A gauge of U.S. corporate credit risk dropped to a two-year low as the unemployment rate fell to the least since 2008.
The Markit CDX North American Investment Grade Index, a credit-default swaps benchmark that investors use to hedge against losses or to speculate on creditworthiness, declined 2 basis points to a mid-price of 80.6 basis points at 4:13 p.m. in New York, according to prices compiled by Bloomberg. That’s the lowest level since the measure closed at 79.7 basis points on Feb. 21, 2011.
Payrolls increased in February and the jobless rate fell to 7.7 percent from 7.9 percent, Labor Department figures showed today in Washington. Hiring in construction jumped by the most in almost six years. Signs that the labor market is strengthening may ease investor concern that an economic slowdown will constrain companies’ ability to repay obligations.
“Business sentiment is improving as is demonstrated by the strong economic data in the U.S.,” Scott Carmack, a portfolio manager at Leader Capital Corp. in Portland, Oregon, said in a telephone interview today. “This market has finally changed and shed the bear market mentality, and short-term corporate bonds will benefit the most in credit markets.”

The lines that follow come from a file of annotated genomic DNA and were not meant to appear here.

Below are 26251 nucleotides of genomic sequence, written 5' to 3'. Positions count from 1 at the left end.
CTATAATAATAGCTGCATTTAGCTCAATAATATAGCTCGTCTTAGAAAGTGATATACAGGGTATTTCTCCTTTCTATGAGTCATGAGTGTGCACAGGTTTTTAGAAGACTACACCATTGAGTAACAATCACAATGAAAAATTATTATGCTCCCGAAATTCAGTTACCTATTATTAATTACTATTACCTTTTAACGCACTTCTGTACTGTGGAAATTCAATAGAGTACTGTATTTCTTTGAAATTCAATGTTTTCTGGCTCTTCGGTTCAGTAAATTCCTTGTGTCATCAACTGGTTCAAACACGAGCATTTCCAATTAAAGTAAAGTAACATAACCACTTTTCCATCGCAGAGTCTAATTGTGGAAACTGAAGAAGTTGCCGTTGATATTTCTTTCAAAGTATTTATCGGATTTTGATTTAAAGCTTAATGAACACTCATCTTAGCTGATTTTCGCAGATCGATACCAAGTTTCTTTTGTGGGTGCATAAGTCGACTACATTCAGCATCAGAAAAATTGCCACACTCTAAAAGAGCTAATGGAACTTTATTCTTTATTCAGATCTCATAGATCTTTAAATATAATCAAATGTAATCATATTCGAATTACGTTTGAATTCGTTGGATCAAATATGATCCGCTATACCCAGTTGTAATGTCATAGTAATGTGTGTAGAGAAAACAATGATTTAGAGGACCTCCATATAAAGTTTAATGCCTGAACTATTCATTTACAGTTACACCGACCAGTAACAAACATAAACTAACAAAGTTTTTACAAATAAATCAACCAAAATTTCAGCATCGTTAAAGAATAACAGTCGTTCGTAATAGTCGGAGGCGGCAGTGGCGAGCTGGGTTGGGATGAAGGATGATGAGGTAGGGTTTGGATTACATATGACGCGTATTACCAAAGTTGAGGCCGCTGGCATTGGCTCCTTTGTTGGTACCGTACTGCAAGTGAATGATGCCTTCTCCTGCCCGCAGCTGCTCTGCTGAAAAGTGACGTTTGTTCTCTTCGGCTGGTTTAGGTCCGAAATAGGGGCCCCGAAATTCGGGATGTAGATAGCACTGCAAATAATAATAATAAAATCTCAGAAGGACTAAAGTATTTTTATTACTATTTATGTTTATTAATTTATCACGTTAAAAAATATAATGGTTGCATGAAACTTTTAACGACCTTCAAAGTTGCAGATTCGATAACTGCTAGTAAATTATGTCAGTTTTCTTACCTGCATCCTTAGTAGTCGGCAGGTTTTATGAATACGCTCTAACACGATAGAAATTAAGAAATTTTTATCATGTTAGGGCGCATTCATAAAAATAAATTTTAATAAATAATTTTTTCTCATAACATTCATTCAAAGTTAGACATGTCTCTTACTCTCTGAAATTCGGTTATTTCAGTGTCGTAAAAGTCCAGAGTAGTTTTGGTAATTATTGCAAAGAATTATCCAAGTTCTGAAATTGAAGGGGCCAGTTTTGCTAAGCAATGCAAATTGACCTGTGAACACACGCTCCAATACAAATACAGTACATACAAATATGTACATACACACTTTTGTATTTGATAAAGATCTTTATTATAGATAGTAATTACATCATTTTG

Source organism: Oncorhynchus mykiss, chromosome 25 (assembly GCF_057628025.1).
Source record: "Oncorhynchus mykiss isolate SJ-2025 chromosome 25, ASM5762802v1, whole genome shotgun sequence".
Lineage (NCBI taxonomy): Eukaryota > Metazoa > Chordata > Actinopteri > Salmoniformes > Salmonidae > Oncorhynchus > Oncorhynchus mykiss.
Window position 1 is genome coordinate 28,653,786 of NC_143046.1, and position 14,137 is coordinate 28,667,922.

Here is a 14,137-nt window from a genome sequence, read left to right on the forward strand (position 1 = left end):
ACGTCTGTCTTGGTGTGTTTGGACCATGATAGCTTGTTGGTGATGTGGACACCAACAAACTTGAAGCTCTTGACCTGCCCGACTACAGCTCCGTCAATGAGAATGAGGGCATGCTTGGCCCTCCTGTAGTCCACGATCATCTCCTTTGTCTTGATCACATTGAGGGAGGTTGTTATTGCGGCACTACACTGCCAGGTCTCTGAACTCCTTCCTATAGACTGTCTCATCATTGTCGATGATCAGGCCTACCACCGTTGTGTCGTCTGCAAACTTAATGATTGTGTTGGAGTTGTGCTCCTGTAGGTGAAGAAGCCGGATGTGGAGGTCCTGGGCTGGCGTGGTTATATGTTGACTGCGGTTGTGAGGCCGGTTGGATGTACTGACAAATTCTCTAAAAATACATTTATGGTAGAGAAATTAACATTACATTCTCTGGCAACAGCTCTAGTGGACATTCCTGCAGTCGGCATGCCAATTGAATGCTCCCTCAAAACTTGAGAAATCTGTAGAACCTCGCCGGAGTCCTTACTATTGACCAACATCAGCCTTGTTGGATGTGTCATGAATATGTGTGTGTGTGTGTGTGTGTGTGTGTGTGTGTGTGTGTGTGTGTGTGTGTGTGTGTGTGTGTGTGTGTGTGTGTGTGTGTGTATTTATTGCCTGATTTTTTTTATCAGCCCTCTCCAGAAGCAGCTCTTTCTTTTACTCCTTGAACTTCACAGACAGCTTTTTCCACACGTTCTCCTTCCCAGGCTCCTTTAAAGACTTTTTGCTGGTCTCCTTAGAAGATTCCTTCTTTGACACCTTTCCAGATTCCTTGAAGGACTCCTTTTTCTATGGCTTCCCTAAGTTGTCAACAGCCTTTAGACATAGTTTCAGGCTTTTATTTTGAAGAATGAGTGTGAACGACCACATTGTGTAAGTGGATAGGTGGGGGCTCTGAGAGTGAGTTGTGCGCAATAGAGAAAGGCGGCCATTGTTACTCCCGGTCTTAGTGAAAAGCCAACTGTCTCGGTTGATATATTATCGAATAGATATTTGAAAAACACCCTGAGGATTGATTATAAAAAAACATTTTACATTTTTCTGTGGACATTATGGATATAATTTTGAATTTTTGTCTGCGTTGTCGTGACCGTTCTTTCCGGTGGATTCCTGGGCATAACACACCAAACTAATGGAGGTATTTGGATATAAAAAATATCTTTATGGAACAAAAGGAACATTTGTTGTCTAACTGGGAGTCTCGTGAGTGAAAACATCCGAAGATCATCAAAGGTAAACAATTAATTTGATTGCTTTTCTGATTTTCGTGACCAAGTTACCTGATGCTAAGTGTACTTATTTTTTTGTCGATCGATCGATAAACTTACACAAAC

The credit-swaps index typically falls as investor confidence improves and rises as it deteriorates. The contracts pay the buyer face value if a borrower fails to meet its obligations, less the value of the defaulted debt. A basis point equals $1,000 annually on a contract protecting $10 million of debt.
Sales of corporate bonds in the U.S. fell this week and relative yields narrowed as political wrangling in Washington deterred borrowers.
International Lease Finance Corp., the commercial aircraft unit of insurer American International Group Inc., and Burlington Northern Santa Fe led issuance of about $25 billion, down from $35.2 billion last week, according to data compiled by Bloomberg. Sales this year total $307 billion, below $344.9 billion sold in the similar period 2012.
The risk premium on the Markit CDX North American High Yield Index fell 8.5 basis points to 404.4 basis points, the lowest level in two years, Bloomberg prices show.
The trailing 12-month, global default rate for high-yield bonds graded by Moody’s Investors Service held at 2.7 percent in February, according to a report from the ratings company. Defaults in North America were 3.3 percent.
The ratings firm forecasts global defaults will end this year at 2.7 percent. Default rates will be the highest in the forest products and paper sector in the U.S., the company expects, analysts led by Albert Metz, wrote in the report.
The average relative yield on speculative-grade, or junk-rated, debt fell 1.6 basis points to 492.8 basis points, data compiled by Bloomberg show. High-yield, high-risk debt is rated below Baa3 by Moody’s and less than BBB- at Standard & Poor’s.